In the USA, about 45% of postmenopausal women have low bone density. The lifetime risk of a fracture of the hip, spine or forearm is 40% in white women and 13% in white men. African-Americans have fewer fractures than people of other races. Worldwide the rates of osteoporosis are variable, but in every country age is one of the most important risk factors. As more people live longer lives, the number of those with osteoporosis will also increase. (Melton). In some countries, the rate of hip fractures is rising faster than the population. For example, in Malmo, Sweden the number of people older than 50 doubled since 1950, but the number of hip fractures increased seven-fold. The reasons for this secular trend in increased hip fractures are not known, but decreased physical activity may be playing a role.
The data are from people who live in Minnesota (Melton).
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Incidence and prevalence of vertebral fractures are much more difficult to ascertain than of hip fractures, because so many patients are unaware of the fractures. Epidemiological studies must involve lateral spine xrays. To make matters more complex, the degree of compression necessary to define a vertebral fracture is not standardized.
Click to read more about defining vertebral fractures!
Click to highlight results from EVOS (European Vertebral Osteoporosis Study)
See results of women only See all results See a table of studies
See a graph of fracture incidence
This graph shows rates in the USA in 1984-87, adapted from Jacobsen, SJ in American J Public Health 80:872, 1990.
In the USA, a white woman has a 17% chance of getting a hip fracture in her lifetime; a white man has a 6% chance. As seen in the graph above, the incidence of these hip fractures increases exponentially with age. Important racial differences in both bone mass and prevalence of fractures are seen. Persons of African descent have higher bone mass and lower rates of fractures. Asian women have lower bone mass than Caucasian women, but, interestingly, the rate of hip fractures is not proportionally higher. Theories to explain this discrepancy include shorter hip-axis length in the Asian women, previous activity levels that were higher, or the cultural practice of taking care of the elderly and not allowing them to leave their beds, reducing the opportunity for falling. Hispanic women had approximately half as many fractures as Caucasian women, but this is not explained by any difference in bone density.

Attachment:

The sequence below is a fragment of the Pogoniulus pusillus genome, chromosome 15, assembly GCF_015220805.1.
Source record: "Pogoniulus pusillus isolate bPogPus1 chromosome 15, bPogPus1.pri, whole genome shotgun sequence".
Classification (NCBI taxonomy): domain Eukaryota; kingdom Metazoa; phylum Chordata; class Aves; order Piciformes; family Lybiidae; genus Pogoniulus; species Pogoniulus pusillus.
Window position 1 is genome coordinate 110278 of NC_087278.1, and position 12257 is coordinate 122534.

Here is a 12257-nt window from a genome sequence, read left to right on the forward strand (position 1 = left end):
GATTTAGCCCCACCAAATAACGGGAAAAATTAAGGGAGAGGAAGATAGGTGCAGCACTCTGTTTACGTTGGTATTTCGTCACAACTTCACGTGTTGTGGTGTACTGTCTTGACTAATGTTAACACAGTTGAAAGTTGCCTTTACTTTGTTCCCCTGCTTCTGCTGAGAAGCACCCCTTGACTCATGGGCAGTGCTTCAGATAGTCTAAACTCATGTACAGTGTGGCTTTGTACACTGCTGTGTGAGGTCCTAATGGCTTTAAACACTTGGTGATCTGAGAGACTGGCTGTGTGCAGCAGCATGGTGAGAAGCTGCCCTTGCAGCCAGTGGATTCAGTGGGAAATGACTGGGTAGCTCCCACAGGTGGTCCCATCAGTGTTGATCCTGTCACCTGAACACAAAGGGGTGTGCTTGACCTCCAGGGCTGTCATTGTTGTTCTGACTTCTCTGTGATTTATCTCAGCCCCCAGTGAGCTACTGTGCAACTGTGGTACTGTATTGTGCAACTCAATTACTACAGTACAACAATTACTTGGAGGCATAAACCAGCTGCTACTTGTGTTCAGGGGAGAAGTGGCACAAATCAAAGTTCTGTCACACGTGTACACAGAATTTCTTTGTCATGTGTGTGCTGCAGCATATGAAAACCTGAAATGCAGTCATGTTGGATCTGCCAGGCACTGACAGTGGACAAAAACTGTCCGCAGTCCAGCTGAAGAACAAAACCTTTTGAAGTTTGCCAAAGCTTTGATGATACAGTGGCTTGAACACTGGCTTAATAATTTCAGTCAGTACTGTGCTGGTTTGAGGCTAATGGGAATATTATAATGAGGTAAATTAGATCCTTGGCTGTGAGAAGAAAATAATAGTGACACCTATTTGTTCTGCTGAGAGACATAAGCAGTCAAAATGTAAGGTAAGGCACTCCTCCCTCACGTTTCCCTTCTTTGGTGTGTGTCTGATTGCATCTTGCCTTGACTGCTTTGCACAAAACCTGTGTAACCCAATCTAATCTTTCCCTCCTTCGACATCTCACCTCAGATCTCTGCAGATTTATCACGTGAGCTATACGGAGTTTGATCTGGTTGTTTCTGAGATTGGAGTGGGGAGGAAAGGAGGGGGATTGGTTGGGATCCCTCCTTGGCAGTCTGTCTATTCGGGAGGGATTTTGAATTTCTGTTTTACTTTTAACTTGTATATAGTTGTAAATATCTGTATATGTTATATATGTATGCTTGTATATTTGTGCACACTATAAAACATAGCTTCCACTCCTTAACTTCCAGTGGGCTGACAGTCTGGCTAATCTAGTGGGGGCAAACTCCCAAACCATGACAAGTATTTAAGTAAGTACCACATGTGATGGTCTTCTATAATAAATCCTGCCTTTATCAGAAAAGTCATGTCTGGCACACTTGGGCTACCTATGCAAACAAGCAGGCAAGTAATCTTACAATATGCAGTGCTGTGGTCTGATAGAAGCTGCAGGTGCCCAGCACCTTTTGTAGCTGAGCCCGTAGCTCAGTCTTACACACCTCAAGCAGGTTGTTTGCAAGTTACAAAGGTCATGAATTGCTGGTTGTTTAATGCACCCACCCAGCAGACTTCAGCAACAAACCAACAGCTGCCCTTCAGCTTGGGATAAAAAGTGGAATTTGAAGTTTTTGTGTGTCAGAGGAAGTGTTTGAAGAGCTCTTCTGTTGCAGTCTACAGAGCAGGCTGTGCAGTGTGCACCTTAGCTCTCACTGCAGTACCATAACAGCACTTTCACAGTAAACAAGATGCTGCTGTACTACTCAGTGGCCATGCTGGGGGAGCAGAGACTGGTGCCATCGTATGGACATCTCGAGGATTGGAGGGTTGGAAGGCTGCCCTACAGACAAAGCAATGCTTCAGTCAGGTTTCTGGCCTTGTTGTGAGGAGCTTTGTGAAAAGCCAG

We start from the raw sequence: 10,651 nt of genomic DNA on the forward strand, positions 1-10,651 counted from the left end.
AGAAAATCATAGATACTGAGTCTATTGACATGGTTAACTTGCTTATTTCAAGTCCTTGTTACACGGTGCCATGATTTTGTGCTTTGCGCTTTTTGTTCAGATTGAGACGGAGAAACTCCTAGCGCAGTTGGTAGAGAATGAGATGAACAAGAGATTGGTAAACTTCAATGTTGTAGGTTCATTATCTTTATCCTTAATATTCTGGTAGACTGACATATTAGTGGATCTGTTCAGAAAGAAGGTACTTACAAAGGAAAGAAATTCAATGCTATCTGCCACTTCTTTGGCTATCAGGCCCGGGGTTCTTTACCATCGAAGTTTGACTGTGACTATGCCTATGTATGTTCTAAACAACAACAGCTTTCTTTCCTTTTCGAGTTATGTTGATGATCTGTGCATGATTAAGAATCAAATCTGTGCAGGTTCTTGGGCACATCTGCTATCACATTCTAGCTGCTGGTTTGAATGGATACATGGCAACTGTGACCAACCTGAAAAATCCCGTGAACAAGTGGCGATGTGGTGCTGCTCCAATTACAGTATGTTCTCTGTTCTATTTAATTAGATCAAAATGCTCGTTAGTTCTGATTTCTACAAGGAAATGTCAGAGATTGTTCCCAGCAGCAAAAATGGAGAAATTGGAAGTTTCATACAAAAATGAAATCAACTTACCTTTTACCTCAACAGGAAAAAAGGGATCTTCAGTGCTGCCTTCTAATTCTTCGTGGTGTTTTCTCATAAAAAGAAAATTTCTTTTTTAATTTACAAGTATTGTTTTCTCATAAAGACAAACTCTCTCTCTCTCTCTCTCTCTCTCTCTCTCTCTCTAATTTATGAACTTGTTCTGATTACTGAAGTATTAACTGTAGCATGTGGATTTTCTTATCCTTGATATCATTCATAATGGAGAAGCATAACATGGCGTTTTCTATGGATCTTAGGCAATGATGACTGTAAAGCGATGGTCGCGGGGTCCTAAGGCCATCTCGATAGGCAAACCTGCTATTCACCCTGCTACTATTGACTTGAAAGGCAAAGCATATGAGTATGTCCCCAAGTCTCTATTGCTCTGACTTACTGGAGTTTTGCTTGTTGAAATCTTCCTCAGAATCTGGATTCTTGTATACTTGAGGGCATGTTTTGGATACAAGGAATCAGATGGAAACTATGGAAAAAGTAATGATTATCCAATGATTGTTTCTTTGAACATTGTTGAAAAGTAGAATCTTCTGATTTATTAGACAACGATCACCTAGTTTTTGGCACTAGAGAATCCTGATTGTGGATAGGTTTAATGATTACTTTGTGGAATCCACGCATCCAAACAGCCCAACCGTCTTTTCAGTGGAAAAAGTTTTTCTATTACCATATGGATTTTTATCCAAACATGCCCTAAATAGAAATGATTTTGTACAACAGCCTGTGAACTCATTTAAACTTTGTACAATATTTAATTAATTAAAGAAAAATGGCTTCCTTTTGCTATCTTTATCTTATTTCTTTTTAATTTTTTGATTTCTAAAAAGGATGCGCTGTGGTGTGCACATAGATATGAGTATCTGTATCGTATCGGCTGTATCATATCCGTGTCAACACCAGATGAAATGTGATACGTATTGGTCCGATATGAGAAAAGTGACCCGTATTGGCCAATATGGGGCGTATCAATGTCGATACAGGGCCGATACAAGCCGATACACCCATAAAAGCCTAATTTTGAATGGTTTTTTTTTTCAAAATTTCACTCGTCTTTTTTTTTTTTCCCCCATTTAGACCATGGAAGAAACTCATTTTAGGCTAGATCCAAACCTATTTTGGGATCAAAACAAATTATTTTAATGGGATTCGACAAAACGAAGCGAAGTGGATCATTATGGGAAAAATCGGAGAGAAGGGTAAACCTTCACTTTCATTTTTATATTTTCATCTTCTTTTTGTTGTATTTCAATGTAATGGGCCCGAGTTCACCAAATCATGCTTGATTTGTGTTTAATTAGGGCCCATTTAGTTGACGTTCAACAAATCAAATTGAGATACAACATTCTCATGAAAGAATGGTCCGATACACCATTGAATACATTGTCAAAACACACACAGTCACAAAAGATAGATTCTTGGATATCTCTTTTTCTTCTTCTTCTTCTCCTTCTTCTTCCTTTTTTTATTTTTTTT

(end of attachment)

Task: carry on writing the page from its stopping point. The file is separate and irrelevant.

Move your mouse over the map to see the incidence of hip fracture.Click here to see no-Flash version
Click to see a table of the data about the incidence rates. They are calculated using different methods, which is why I normalized them all to the rates in Sweden. The risk in India is estimated from Indian persons in Singapore.